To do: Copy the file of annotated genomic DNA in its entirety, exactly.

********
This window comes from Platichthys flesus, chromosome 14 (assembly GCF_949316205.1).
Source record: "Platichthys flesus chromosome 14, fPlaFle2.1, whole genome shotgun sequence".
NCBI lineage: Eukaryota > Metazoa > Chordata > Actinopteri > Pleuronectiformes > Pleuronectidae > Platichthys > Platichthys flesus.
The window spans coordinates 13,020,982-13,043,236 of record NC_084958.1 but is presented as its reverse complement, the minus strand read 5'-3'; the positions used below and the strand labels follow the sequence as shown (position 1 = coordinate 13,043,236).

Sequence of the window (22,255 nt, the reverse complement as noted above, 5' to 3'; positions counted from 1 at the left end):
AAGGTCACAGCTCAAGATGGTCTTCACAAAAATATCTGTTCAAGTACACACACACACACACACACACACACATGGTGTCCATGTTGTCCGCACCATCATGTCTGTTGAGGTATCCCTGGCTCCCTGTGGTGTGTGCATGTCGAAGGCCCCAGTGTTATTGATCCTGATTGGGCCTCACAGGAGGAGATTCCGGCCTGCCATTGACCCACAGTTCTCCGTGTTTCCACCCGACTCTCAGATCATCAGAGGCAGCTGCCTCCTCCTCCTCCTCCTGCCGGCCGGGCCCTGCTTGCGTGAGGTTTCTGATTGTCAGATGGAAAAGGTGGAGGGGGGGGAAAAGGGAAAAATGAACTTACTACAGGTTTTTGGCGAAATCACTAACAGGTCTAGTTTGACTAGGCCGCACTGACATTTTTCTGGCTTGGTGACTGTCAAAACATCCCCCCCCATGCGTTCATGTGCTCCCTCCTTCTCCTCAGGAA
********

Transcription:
This window comes from Platichthys flesus, chromosome 14 (assembly GCF_949316205.1).
Source record: "Platichthys flesus chromosome 14, fPlaFle2.1, whole genome shotgun sequence".
NCBI lineage: Eukaryota > Metazoa > Chordata > Actinopteri > Pleuronectiformes > Pleuronectidae > Platichthys > Platichthys flesus.
The window spans coordinates 13,020,982-13,043,236 of record NC_084958.1 but is presented as its reverse complement, the minus strand read 5'-3'; the positions used below and the strand labels follow the sequence as shown (position 1 = coordinate 13,043,236).

Sequence of the window (22,255 nt, the reverse complement as noted above, 5' to 3'; positions counted from 1 at the left end):
AAGGTCACAGCTCAAGATGGTCTTCACAAAAATATCTGTTCAAGTACACACACACACACACACACACACACATGGTGTCCATGTTGTCCGCACCATCATGTCTGTTGAGGTATCCCTGGCTCCCTGTGGTGTGTGCATGTCGAAGGCCCCAGTGTTATTGATCCTGATTGGGCCTCACAGGAGGAGATTCCGGCCTGCCATTGACCCACAGTTCTCCGTGTTTCCACCCGACTCTCAGATCATCAGAGGCAGCTGCCTCCTCCTCCTCCTCCTGCCGGCCGGGCCCTGCTTGCGTGAGGTTTCTGATTGTCAGATGGAAAAGGTGGAGGGGGGGGAAAAGGGAAAAATGAACTTACTACAGGTTTTTGGCGAAATCACTAACAGGTCTAGTTTGACTAGGCCGCACTGACATTTTTCTGGCTTGGTGACTGTCAAAACATCCCCCCCCATGCGTTCATGTGCTCCCTCCTTCTCCTCAGGAA